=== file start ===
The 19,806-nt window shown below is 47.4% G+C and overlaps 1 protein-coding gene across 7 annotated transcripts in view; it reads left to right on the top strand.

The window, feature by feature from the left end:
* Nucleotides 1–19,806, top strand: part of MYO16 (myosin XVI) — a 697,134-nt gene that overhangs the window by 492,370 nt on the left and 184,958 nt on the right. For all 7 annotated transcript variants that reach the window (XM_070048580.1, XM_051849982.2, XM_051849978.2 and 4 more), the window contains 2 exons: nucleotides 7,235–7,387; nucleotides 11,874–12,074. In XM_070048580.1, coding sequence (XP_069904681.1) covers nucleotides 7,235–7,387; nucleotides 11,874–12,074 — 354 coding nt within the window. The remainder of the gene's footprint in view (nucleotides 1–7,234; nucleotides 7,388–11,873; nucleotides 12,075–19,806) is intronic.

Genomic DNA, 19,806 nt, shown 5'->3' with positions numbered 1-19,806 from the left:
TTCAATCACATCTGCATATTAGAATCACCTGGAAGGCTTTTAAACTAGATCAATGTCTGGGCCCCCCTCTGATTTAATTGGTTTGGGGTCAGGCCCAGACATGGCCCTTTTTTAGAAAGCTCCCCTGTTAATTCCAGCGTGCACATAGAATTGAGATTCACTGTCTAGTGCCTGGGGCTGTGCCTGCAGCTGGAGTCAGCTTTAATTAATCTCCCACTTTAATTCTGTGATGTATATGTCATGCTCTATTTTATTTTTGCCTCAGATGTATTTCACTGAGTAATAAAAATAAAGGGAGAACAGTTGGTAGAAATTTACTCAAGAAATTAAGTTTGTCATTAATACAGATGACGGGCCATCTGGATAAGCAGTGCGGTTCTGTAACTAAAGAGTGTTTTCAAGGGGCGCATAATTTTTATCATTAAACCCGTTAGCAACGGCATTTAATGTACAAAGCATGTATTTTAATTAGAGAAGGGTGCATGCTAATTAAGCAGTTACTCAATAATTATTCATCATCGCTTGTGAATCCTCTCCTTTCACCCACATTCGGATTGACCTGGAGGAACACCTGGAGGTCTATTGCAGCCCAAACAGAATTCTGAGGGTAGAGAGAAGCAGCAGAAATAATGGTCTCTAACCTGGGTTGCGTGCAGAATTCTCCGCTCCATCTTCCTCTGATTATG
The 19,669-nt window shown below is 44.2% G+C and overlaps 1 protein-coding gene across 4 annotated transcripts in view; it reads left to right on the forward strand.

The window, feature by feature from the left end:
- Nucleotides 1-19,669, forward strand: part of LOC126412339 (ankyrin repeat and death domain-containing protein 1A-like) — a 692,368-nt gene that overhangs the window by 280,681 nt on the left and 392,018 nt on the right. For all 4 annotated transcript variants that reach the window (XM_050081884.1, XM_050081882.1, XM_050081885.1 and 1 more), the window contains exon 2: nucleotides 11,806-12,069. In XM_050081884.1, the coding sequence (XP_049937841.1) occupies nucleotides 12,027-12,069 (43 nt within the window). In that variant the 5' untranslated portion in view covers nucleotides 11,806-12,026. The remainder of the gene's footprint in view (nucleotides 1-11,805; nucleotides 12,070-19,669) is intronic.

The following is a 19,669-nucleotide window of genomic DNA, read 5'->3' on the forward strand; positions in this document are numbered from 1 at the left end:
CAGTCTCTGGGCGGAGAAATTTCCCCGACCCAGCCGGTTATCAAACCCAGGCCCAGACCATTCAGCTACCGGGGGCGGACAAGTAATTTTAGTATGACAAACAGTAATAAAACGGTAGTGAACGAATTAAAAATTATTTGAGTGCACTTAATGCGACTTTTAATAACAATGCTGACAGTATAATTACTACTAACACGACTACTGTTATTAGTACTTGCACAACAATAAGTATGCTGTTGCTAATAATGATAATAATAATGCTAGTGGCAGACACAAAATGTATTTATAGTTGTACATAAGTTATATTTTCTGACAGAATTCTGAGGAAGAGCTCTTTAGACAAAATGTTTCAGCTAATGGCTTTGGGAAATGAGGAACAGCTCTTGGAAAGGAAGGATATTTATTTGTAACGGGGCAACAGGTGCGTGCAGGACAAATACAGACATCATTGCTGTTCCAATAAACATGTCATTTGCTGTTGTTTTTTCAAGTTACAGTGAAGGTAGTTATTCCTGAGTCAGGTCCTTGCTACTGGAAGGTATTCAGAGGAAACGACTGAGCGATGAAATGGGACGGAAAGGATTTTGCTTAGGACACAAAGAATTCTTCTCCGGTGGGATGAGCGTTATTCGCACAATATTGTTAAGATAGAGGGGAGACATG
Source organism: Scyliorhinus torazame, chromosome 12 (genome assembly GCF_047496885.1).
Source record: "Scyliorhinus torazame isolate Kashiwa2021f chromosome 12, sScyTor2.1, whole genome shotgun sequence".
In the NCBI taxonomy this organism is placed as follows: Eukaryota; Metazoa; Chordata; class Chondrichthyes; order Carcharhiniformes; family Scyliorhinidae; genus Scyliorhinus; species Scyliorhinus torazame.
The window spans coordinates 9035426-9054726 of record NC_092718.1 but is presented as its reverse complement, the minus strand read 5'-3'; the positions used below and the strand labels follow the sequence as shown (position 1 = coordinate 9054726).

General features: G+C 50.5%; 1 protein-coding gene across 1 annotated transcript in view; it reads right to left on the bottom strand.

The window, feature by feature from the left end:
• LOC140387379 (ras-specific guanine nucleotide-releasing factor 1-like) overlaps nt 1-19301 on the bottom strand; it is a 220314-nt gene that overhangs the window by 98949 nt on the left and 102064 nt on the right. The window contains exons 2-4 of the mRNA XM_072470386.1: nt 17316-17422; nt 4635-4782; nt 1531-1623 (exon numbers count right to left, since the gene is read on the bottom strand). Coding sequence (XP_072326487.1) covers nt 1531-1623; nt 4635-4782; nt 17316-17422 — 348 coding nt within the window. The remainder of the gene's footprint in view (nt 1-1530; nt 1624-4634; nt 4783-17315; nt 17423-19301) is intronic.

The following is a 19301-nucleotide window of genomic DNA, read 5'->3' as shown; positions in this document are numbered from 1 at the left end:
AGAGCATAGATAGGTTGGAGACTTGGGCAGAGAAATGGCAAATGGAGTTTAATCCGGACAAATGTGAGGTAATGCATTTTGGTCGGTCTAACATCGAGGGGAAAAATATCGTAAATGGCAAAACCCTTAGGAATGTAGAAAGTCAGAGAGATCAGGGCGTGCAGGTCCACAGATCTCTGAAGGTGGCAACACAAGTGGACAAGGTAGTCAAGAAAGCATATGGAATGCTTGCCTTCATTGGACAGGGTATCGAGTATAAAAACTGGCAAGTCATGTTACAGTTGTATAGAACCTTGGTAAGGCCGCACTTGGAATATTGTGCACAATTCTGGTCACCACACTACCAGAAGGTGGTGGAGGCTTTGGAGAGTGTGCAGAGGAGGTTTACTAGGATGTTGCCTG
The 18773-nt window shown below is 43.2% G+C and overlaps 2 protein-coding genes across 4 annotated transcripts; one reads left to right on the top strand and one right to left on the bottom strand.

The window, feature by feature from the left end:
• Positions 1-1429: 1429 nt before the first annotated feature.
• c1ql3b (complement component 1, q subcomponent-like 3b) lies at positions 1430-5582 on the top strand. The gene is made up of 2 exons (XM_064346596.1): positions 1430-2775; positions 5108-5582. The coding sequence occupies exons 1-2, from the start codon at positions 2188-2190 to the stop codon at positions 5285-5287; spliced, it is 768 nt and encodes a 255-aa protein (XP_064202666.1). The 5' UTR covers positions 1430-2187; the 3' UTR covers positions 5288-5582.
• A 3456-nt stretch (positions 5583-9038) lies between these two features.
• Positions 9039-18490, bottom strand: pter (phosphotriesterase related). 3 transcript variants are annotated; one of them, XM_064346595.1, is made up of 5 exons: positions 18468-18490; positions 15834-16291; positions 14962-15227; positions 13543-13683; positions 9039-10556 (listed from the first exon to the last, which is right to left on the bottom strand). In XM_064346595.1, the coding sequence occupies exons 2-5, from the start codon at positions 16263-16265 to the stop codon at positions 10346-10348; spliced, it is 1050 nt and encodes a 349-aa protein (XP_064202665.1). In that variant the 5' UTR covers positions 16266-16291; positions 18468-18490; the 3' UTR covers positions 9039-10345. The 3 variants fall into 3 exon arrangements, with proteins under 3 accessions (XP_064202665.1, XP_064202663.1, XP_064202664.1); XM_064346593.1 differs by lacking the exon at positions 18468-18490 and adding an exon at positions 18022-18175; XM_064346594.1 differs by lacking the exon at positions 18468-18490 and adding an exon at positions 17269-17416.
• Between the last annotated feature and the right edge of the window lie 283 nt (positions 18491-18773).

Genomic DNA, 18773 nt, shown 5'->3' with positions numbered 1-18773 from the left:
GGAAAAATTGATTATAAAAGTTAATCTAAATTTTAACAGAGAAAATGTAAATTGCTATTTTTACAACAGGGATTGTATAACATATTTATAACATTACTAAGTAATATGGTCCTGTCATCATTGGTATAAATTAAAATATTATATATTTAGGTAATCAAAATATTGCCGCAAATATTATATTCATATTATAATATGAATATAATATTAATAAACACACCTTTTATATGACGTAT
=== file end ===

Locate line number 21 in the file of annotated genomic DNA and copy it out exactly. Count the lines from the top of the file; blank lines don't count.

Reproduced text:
The window, feature by feature from the left end: